Traditional economic recovery estimates, such as surveys and interviews, are usually costly, time-consuming and do not scale-up well.
However, in the new study published in the journal Nature Communications, the researchers were able to accurately estimate the downtime and recovery of small businesses in countries affected by three different natural hazards using aggregated social media data.
"The challenge of nowcasting the effect of natural hazards such as earthquakes, floods, hurricanes, and pandemics on assets, people and society has never been more timely than ever for assessing the ability of countries to recover from extreme events," said the study's lead author Filippo Simini, Senior Lecturer at University of Bristol in Britain.
"Often, small to medium-sized businesses slip through the net of traditional monitoring process of recovery. We noticed in areas struck by natural hazard events that not all areas and populations react in the same way," he said.
The method relies on the assumption that businesses tend to publish more social media posts when they are open and fewer when they are closed, hence analysing the aggregated posting activity of a group of businesses over time it is possible to infer when they are open or closed.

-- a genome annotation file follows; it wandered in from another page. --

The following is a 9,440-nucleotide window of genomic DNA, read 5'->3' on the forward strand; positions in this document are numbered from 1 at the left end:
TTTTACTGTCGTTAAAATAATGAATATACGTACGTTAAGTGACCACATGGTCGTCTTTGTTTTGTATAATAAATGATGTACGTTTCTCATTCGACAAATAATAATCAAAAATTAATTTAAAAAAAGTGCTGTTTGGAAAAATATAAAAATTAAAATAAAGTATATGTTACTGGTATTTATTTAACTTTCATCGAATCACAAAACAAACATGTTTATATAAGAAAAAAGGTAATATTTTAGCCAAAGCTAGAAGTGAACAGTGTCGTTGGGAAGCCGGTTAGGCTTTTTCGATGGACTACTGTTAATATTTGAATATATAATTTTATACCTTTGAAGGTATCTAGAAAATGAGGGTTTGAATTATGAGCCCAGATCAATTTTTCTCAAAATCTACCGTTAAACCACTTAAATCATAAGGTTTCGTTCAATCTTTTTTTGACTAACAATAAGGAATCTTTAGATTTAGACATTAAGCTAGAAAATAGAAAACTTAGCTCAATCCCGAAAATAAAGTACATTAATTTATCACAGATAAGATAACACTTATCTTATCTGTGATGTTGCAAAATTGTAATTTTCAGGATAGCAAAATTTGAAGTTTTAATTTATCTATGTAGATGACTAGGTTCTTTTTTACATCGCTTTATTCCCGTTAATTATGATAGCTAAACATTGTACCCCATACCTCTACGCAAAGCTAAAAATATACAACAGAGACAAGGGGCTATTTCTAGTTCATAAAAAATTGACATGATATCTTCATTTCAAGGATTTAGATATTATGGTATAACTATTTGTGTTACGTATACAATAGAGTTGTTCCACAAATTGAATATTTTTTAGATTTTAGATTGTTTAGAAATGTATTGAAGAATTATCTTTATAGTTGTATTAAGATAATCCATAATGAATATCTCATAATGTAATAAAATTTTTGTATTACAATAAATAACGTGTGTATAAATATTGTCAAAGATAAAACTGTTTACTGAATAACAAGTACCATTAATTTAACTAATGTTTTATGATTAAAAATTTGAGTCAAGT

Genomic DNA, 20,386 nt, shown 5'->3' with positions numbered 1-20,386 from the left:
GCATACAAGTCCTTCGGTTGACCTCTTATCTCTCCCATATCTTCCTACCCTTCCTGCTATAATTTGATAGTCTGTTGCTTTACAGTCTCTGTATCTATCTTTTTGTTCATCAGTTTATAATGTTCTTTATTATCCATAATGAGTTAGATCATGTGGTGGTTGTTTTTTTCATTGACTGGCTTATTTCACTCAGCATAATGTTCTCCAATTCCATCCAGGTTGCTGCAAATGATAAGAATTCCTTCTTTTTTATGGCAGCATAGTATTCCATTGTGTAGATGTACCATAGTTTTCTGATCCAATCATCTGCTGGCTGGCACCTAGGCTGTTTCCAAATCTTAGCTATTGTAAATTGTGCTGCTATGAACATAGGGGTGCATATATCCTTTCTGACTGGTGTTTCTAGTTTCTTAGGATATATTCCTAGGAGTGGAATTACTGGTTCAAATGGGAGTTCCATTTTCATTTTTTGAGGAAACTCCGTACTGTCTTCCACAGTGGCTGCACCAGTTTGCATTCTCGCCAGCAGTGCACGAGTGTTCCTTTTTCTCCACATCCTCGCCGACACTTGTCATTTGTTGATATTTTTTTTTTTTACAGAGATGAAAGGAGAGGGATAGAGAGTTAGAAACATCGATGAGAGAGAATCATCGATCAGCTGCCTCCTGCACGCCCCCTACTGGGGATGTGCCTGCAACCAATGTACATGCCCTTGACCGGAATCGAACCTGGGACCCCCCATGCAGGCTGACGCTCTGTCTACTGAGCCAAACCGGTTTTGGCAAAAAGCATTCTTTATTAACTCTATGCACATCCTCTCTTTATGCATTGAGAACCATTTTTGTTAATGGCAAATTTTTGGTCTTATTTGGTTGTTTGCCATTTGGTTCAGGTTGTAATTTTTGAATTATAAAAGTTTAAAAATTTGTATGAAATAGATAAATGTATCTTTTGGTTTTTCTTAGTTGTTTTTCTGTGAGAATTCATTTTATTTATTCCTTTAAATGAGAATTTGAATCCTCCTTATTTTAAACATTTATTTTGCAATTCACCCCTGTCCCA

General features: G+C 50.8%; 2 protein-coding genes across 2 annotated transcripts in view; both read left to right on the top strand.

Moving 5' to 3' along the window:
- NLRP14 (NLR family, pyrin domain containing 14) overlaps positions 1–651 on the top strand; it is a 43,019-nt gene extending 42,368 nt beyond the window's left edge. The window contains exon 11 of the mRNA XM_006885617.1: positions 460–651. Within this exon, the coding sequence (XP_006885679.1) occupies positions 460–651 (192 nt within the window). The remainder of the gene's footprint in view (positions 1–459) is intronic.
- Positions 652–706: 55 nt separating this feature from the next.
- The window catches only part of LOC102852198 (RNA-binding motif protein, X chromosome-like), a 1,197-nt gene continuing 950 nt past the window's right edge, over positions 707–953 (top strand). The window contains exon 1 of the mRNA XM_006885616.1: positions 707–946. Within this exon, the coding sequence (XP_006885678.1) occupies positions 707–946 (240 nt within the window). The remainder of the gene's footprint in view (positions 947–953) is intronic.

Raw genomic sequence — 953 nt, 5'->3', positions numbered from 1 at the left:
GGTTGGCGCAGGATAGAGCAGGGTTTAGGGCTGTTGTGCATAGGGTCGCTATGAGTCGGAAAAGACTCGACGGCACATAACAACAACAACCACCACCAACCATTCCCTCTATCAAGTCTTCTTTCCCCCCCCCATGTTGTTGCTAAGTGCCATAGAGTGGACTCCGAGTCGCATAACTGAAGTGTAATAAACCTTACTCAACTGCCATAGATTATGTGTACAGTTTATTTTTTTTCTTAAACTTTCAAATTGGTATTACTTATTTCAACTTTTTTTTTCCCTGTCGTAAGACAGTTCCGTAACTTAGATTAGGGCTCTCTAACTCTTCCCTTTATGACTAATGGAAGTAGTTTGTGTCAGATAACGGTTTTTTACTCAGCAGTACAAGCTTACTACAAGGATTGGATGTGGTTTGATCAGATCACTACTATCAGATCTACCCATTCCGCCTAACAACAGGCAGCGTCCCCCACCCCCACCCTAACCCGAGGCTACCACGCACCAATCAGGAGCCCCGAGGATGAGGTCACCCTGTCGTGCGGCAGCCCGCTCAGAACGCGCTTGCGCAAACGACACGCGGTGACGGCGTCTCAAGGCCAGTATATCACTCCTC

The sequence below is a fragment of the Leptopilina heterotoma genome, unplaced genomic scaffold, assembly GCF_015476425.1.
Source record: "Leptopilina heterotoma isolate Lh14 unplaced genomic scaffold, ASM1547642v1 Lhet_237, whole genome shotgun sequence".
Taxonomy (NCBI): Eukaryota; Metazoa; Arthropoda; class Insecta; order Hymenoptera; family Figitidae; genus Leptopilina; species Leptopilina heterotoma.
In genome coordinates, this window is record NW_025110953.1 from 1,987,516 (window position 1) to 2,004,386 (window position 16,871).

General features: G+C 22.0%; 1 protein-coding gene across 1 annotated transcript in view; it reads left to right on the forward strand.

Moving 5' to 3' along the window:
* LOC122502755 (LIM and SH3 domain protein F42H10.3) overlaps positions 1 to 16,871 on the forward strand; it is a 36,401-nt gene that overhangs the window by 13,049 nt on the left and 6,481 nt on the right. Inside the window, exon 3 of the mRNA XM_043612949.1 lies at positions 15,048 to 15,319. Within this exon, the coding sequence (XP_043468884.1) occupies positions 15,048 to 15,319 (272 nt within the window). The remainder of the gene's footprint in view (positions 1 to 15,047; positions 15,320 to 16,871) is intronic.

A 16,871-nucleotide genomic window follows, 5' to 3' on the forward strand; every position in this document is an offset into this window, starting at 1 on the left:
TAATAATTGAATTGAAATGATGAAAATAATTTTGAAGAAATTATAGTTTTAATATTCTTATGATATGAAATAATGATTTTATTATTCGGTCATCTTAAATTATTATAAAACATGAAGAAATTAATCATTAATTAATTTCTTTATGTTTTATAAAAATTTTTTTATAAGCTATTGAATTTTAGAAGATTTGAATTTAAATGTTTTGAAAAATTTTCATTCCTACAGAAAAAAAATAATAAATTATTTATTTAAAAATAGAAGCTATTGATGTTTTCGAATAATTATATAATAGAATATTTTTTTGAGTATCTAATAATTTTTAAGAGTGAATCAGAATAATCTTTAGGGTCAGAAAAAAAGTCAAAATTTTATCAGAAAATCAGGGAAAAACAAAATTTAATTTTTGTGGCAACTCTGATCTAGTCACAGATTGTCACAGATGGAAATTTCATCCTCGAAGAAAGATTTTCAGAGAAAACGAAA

Using data from the public Facebook posts of local businesses collected before, during and after three natural disasters comprising the 2015 earthquake in Nepal, the 2017 Chiapas earthquake in Mexico, and the 2017 hurricane Maria in Puerto Rico, the team charted the number of smaller urban businesses who were closed and then were able to measure their recovery post-event.
The team validated their analysis using field surveys, official reports, Facebook surveys, Facebook posts text analysis and other studies available in literature.
Importantly, the framework works in "real time" without the need for text analysis which can be largely dependent on language, culture or semantic analysis and can be applied to any size area or type of natural disaster, in developed and developing countries, allowing local governments to better target the distribution of resources, said the study.